Replacing rotten wood retaining wall and steps with brick

Reply

  #1  
Old 07-13-15, 01:13 PM
Member
Thread Starter
Join Date: Jun 2014
Posts: 160
Received 0 Votes on 0 Posts
Replacing rotten wood retaining wall and steps with brick

I would appreciate you guys taking a look at a few pictures and telling me whether this is a project I should do myself, or leave to a pro.

Here's the deal: My yard slopes down around both sides of my house toward the back yard. At those corners, a series of steps was built a long time ago using landscape timbers and some sort of flagstone. Timbers and sometimes rocks are also used to build rough terraces of the dirt in the areas between the steps and the foundation.

Here are the pics:

Name:  photo 1 (1).jpg
Views: 13100
Size:  50.8 KB

Name:  photo 2 (1).jpg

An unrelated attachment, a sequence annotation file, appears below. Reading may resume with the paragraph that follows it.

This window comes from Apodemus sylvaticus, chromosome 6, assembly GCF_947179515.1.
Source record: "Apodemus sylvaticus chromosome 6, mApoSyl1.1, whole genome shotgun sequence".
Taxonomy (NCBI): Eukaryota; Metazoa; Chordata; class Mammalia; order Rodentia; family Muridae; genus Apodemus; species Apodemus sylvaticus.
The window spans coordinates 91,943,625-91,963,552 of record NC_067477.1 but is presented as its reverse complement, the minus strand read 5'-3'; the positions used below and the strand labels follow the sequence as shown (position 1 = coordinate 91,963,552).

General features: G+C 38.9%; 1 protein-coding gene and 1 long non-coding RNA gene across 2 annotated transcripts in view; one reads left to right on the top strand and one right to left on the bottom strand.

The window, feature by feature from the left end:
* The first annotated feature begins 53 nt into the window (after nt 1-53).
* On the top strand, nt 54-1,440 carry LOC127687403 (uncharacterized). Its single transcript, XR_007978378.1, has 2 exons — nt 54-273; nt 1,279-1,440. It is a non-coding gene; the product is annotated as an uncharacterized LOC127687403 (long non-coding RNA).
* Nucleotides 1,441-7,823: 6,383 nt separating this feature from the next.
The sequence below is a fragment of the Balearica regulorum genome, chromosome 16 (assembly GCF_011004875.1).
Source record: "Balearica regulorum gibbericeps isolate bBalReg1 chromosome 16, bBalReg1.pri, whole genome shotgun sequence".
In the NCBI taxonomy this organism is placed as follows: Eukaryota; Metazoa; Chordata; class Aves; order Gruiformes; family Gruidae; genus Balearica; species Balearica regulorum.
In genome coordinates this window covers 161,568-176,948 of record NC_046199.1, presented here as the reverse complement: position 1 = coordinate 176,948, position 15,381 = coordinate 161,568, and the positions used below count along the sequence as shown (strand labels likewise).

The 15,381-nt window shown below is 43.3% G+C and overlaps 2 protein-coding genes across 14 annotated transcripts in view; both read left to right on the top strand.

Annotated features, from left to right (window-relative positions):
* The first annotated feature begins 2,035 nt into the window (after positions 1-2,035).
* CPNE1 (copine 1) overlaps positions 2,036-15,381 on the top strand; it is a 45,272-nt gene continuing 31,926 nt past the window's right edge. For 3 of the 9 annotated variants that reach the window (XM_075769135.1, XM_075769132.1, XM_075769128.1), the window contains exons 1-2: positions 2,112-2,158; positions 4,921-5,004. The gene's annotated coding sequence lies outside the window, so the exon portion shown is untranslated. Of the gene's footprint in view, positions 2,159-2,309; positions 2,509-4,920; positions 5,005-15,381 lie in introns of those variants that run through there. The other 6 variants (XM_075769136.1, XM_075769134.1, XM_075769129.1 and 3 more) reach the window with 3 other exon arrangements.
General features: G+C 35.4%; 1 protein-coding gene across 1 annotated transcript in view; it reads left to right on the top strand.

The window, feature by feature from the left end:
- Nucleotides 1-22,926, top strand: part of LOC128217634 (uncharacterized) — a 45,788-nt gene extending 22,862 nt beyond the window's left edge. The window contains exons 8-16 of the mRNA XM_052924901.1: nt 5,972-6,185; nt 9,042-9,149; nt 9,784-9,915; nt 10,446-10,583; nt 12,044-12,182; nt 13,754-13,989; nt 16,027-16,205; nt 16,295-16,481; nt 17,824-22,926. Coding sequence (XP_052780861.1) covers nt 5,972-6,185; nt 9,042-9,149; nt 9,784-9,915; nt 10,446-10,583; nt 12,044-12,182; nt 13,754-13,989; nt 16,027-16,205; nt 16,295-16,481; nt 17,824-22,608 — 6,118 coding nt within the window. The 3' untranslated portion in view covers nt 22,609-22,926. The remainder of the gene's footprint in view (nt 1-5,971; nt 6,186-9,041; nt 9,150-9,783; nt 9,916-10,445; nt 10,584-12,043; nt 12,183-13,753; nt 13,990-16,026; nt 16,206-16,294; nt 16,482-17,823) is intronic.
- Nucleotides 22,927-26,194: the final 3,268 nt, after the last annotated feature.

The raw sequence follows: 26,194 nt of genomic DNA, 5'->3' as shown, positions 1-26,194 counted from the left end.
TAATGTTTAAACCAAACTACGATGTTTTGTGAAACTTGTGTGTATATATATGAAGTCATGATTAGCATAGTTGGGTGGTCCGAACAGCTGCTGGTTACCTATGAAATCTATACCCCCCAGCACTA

Views: 7487
Size:  50.7 KB

The wood is rotting and the areas just generally look really ugly. I killed off all the groundcover on the slopes in preparation for redoing the areas. I'd like to tear it all out and use retaining wall bricks both to build the steps (in the same place and height as old steps, more or less) plus make a few curvy terraces between the steps and foundation, too. I'm thinking I would retain the flagstone for the tops of the steps but use the bricks to form the sides and fronts of the steps.

Is this doable for a complete novice like me who's only experience is being pretty decent with Legos when I was a kid? I'm not worried about the heavy lifting and digging - I'm worried about royally mucking this up, settling, etc.

Oh, and by the way, the big rocks along the edges of the concrete patio are staying put.
 
Sponsored Links
  #2  
Old 07-13-15, 01:18 PM
Group Moderator
Join Date: Oct 2004
Location: WI/MN
Posts: 19,308
Received 47 Votes on 44 Posts
If you're fine with some heavy lifting, this is definitely a DIY project.
 
  #3  
Old 07-13-15, 02:05 PM
Member
Thread Starter
Join Date: Jun 2014
Posts: 160
Received 0 Votes on 0 Posts